- In James Swallow's Warhammer 40,000 novel Deus Encarmine, Arkio, primed by Sanchiel, accuses Rafen of being envious — although when Rafen declares he is concerned, Arkio immediately drops it to say that Rafen still thinks of him as a child.
- In Deus Sanguinius, Inquisitor Stele plays on Rafen's fears of envying him to convince him that he ought to die to free Arkio; Rafen has a desperate time breaking free, receiving assistance toward it. Later, when Arkio believes that he has killed Rafen, he feels a freedom he had coveted a long time.
- In Phenomena Tarkan is more or less a Green Skinned Monster with red Glowing Eyes of Doom. He's possessing Mentor, one of the character's twin brother, but unlike his brother never got revarded for his hard work, and this is his Freudian Excuse for his Face-Heel Turn.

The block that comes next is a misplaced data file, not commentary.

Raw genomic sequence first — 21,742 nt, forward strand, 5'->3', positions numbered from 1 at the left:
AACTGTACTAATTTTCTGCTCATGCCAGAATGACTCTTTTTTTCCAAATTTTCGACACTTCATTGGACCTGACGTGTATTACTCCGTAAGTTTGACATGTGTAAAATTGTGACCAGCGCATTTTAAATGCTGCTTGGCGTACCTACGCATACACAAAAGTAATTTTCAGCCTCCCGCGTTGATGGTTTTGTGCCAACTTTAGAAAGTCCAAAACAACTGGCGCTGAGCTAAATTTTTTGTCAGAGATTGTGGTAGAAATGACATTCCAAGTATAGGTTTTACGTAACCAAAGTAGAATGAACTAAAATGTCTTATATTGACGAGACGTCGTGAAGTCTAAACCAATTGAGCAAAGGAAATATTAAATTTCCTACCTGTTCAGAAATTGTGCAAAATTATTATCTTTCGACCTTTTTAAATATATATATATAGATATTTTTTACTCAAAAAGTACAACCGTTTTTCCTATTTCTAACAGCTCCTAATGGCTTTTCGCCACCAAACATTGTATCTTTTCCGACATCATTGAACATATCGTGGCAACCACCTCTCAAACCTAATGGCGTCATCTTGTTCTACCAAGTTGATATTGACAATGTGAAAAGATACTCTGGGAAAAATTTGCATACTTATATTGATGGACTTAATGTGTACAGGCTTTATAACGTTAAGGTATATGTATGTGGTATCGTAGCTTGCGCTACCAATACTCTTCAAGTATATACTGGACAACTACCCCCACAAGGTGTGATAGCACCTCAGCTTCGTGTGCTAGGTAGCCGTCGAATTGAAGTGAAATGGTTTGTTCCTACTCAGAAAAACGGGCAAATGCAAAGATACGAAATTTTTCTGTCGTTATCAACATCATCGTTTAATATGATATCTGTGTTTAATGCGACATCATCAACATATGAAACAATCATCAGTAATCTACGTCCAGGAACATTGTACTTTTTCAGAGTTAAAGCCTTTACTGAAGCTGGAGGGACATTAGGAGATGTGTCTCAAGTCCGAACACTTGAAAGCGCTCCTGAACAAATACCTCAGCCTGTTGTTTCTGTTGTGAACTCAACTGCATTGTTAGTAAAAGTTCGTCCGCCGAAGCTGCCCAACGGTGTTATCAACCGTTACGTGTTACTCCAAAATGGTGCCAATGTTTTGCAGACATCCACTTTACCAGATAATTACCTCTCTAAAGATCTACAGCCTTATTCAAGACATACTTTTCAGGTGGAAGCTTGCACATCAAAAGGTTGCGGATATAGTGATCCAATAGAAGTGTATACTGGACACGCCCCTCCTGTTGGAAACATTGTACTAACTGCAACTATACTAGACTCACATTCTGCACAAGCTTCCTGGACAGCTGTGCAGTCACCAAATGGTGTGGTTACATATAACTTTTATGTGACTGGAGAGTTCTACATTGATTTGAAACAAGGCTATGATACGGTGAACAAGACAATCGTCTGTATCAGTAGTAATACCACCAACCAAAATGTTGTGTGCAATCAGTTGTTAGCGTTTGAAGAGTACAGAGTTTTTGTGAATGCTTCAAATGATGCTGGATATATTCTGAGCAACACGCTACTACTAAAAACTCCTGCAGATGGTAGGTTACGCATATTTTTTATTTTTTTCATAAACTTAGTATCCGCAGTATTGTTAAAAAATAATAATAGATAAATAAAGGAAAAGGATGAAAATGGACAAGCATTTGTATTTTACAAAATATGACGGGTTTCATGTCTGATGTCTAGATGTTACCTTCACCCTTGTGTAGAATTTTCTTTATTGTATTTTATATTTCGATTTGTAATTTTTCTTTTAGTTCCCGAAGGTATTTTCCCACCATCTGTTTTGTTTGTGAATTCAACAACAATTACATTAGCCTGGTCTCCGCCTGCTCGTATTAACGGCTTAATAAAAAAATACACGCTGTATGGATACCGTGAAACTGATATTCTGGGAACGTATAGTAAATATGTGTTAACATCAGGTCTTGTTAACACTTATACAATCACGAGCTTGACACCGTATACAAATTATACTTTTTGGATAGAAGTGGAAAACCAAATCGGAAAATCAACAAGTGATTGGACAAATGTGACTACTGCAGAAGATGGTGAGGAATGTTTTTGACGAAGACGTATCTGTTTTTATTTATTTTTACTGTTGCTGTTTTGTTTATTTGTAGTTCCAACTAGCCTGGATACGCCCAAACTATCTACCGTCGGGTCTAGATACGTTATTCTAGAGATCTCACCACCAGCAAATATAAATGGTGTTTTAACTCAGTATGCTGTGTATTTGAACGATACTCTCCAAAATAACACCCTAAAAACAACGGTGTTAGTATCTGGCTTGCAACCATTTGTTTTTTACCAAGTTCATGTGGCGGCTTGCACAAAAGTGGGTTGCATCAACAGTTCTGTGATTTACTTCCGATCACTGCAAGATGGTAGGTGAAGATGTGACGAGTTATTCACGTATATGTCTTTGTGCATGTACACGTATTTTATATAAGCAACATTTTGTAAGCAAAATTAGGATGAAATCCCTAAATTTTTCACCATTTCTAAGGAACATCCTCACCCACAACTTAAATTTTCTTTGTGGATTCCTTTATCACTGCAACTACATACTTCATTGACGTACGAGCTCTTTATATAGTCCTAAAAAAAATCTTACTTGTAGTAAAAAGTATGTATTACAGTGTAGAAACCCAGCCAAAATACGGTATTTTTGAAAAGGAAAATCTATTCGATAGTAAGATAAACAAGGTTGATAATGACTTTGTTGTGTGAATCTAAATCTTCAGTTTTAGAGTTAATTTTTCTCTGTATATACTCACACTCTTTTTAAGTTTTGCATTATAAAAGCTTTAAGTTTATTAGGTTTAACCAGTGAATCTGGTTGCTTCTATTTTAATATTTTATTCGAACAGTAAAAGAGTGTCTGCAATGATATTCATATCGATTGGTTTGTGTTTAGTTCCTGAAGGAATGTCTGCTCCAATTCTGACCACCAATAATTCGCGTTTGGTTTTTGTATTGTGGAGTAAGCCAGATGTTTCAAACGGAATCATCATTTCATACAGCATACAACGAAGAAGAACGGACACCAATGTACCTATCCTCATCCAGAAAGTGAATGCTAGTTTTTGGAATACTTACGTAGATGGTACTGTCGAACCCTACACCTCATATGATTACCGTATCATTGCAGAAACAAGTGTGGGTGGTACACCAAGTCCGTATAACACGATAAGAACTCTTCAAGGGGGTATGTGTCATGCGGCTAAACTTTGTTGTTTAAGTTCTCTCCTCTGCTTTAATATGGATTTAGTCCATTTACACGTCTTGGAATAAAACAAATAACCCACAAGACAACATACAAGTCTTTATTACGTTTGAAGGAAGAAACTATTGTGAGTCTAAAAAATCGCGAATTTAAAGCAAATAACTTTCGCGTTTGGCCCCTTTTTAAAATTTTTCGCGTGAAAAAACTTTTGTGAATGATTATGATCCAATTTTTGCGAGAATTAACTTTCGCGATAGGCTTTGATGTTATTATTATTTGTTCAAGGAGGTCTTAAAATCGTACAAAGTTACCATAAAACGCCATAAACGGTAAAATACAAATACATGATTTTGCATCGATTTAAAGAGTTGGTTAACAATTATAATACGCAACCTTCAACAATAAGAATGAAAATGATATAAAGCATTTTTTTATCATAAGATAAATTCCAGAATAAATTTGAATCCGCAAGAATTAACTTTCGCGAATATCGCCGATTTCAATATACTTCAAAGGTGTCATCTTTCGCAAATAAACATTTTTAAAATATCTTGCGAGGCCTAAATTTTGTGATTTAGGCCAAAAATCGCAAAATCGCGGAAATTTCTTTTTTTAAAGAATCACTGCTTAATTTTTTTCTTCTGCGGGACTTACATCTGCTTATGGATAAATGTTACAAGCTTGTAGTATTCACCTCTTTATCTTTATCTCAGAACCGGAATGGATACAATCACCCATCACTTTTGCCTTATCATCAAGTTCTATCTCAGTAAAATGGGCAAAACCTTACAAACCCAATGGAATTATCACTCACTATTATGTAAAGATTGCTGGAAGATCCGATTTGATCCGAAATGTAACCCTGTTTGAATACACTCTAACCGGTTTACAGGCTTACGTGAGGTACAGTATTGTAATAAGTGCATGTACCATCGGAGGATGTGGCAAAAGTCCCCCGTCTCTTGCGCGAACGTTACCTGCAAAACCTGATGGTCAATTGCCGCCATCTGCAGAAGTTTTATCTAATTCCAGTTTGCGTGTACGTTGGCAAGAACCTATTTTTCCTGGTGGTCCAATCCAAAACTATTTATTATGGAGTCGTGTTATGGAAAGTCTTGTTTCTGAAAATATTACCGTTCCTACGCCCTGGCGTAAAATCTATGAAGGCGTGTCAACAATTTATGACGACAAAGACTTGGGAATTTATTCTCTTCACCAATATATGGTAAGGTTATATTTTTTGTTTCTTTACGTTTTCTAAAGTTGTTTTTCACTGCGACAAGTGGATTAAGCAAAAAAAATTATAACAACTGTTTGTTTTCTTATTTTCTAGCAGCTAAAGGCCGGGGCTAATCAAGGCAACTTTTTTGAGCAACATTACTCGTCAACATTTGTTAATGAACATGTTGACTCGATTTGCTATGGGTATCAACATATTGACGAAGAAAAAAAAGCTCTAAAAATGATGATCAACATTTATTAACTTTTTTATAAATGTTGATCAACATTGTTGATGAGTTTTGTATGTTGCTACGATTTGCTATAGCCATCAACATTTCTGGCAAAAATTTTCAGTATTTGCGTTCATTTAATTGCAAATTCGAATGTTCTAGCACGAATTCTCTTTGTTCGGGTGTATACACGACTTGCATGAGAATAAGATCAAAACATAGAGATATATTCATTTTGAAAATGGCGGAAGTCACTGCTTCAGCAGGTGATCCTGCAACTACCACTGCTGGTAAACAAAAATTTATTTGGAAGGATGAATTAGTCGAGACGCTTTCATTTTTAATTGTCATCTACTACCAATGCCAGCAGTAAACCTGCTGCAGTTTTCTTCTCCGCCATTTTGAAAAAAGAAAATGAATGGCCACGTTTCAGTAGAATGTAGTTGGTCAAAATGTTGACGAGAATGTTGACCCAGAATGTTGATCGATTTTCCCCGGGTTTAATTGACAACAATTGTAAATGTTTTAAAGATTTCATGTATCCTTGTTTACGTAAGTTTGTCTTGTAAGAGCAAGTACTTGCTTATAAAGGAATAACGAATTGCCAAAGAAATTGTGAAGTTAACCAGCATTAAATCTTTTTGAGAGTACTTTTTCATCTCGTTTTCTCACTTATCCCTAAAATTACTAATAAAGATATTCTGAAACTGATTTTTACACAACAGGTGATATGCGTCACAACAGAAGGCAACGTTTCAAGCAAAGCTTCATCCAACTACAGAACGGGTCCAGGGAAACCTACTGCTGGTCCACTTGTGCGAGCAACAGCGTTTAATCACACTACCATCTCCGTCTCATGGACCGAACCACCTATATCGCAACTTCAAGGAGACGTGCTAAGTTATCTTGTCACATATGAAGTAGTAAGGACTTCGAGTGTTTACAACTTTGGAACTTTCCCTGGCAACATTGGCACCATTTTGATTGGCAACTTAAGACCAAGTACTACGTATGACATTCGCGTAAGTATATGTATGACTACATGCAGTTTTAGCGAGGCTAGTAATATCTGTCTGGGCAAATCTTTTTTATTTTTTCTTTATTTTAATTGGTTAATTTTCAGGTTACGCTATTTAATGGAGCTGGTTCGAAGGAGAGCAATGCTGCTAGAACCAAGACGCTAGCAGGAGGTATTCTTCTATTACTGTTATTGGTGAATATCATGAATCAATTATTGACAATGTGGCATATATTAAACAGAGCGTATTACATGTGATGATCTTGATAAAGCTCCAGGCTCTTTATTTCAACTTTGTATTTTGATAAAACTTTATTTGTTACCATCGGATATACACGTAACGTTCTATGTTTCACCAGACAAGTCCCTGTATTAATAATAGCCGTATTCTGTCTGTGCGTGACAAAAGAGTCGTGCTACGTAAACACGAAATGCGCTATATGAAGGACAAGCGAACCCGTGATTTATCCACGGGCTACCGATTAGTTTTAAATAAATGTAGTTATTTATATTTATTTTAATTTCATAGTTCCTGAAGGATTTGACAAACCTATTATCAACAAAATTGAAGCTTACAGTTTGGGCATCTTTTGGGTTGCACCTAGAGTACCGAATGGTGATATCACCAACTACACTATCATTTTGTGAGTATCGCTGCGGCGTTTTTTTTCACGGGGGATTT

- In Alexander Pushkin's Mozart and Salieri, Saliery explains how he hates Mozart for being so talented while never having to strain where he, who dedicated his entire life to music, lacks such talent. This is definitely a Historical Villain Upgrade.
- In C. S. Lewis' Till We Have Faces, a retelling of Psyche and Cupid, Orual hears that she persuaded Psyche to bring in the lamp at night and so lose him, because she was jealous. Infuriated by this injustice, she writes her story to make the truth known. Writing it, and the events afterwards, reveal to her that she was jealous: having raised Psyche from childhood, she was jealous of Cupid.
- In The Voyage of the Dawn Treader, one temptation for Lucy to cast the spell to make her beautiful was that it would make Susan, always the beauty of the family, jealous of her.